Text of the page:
Soviet Parliament Is Gorbachev's Biggest Gamble. Party conservatives, radicals woo deputies, but Soviet leader still holds edge over rivals

IT would be hard to find a political spectrum anywhere in the world broader than the Congress of People's Deputies that opens in Moscow today. Conservative Marxists who believe in a tightly disciplined one-party state will rub shoulders with socialist reformers who make the Eurocommunists of the 1970s look tame, Christians who want to see the protection of the traditional Russian way of life, and open supporters of a multiparty system and a mixed economy.

A few years ago, many of the 2,250 new deputies would probably have been arrested for expressing the views they put in their campaign platforms. And some, including human rights activist Andrei Sakharov, have been imprisoned or exiled for their opinions.

The Congress is perhaps Soviet leader Mikhail Gorbachev's biggest political gamble yet.

His tactics are as usual brilliant, but even he is in danger of being outpaced by the fast-moving political situation that he himself has created.

The first task of the new congress will be to elect a president and a standing parliament, the Supreme Soviet, of about 542 members. As of yesterday afternoon, they had not decided either on an agenda for the first day, or on how the Supreme Soviet would be chosen.

He first broached the idea of a parliament with real powers - and himself as president - just under a year ago at the 19th party conference.

His main aim seems to have been to escape from the constraints of collegial rule by the Politburo, the Communist Party's inner leadership. Most Politburo members advocate a more gradual and less dramatic approach to change.

They are supported in this by large segments of the Communist Party apparatus, and particularly by many regional Communist Party leaders who realize, correctly, that the reforms spell the end of the political system that created them.

Reformers say that valuable time has been lost brokering compromises with the party leadership.

Gorbachev wants to move faster than the ruling Politburo. One of the most perceptive Soviet political analysts, Igor Klyamkin, sees the Congress as a ``blocking mechanism'' that will fend off conservative resistance to reform, while at the same time carrying through fundamental political and economic changes.

If reform is to work, he says, the Congress will have to become a ``second center of power that is stronger than the present party structure.''

But in the Congress, Gorbachev runs the risk of facing an even more unruly and willful collection of people.

One major wild card has already emerged: Moscow maverick Boris Yeltsin.

Many deputies with political ideas much more radical than Mr. Yeltsin's seem for the time being to have rallied behind Gorbachev: The menacingly conservative tone of speeches at a plenary session of the Central Committee four weeks ago seems to have shaken them.

But their own radical ideas still keep protruding.

``You can't reform something that doesn't exist,'' insists Viktor Kiselyov, a representative of one of the more outspoken Moscow deputies, Oleg Bogomolov. ``You have to start all over again and create a new political structure.''

The new structure will have to redefine the role of the Communist Party, he says. The party will have to cease to be ``above the law, above everything.''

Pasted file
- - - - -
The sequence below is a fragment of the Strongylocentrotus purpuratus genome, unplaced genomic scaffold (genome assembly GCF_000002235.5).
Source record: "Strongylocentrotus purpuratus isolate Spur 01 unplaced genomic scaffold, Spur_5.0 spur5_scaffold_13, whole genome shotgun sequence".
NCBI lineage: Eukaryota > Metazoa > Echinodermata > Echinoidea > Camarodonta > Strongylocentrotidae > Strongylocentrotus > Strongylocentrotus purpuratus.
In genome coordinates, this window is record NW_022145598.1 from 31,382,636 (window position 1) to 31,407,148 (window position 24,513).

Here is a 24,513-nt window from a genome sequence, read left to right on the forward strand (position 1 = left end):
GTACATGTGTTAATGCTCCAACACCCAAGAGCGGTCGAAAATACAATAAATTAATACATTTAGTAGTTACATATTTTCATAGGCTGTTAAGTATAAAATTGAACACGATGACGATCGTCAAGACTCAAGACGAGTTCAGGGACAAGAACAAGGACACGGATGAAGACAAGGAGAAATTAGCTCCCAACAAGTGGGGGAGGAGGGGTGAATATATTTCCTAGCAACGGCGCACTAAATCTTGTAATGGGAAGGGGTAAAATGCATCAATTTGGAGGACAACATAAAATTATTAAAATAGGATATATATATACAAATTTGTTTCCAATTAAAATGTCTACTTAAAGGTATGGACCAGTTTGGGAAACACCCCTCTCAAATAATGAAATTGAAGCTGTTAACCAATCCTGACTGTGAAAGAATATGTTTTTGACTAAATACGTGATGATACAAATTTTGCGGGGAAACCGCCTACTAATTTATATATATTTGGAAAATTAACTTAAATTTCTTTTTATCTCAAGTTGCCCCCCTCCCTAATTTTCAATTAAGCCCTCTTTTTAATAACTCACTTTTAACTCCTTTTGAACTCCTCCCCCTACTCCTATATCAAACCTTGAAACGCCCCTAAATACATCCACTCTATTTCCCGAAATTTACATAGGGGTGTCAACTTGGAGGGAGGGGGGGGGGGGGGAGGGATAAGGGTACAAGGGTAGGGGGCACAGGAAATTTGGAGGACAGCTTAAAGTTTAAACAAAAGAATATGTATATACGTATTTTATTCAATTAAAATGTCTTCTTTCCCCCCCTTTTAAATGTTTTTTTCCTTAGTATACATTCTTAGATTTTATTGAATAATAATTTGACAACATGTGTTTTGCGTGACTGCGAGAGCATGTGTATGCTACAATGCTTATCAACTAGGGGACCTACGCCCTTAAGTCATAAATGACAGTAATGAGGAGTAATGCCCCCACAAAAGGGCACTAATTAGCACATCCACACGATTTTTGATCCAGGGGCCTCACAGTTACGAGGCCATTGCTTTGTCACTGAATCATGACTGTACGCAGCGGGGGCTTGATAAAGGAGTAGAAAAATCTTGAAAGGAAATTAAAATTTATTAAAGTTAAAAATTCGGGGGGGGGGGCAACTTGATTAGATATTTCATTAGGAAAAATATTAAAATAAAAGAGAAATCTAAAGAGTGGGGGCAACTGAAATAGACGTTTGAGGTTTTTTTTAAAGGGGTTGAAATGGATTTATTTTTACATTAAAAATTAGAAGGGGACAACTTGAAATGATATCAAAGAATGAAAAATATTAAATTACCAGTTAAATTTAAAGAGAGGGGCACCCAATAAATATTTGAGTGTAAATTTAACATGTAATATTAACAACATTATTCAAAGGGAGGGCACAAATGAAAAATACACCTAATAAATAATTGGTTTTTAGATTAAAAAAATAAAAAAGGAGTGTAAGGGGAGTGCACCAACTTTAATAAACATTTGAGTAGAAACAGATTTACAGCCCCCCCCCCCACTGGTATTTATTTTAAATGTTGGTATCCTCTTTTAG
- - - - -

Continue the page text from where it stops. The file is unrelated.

At the moment, he says, the party is trying to draw new deputies ``into their influence loop - it's what Adam Michnik [a political adviser to Poland's Solidarity] calls the counter-reformation.'' But, he implies, they are not succeeding.

The biggest immediate problem for Gorbachev will probably be Yeltsin, who in the last few days has abandoned all pretense of deference toward the Soviet leader.

On Monday the Communist Party Central Committee voted to recommend Gorbachev as their choice for the presidency. Yeltsin abstained.

On Tuesday evening he announced his resignation as minister in the state construction bureau.

``He doesn't have to worry about a job, he is going to be president,'' his aide Lev Shemayev told the Monitor yesterday. Yeltsin will be nominated from the floor of the Congress today, according to Shemayev.

Yeltsin seems to want a complete turnover of the political leadership.

At Monday's Central Committee meeting Yeltsin called for an immediate party congress, and the replacement of the Politburo and Central Committee, Mr. Shemayev says. The next party congress is not due until 1991.

But Yeltsin's support among so-called radical reformers may no longer be as solid as it was a few weeks ago. Some are beginning to be haunted by the nightmare that Yeltsin, whose basic political reflexes seem more authoritarian than libertarian, might join the Communist Party apparatus in an alliance against Gorbachev.

In addition, the approximately 150 members of parliament from the Baltic republics are unlikely to back Yeltsin for president.

``I would react to his candidacy with extreme caution,'' says Mariu Lauristin, of the Estonian delegation.

Many of the ideas that deputies have on their personal agenda would have been unthinkable in the very recent past.

Some, like Vitaly Korotich, editor of the weekly Ogonyok, have called for commissions to oversee defense policy and the state security committee (KGB).

Baltic representatives, along with the more radical deputies from other parts of the Soviet Union, want curbs on the use of the armed forces in demonstrations. They are also demanding the repeal of other decree laws they feel are repressive.

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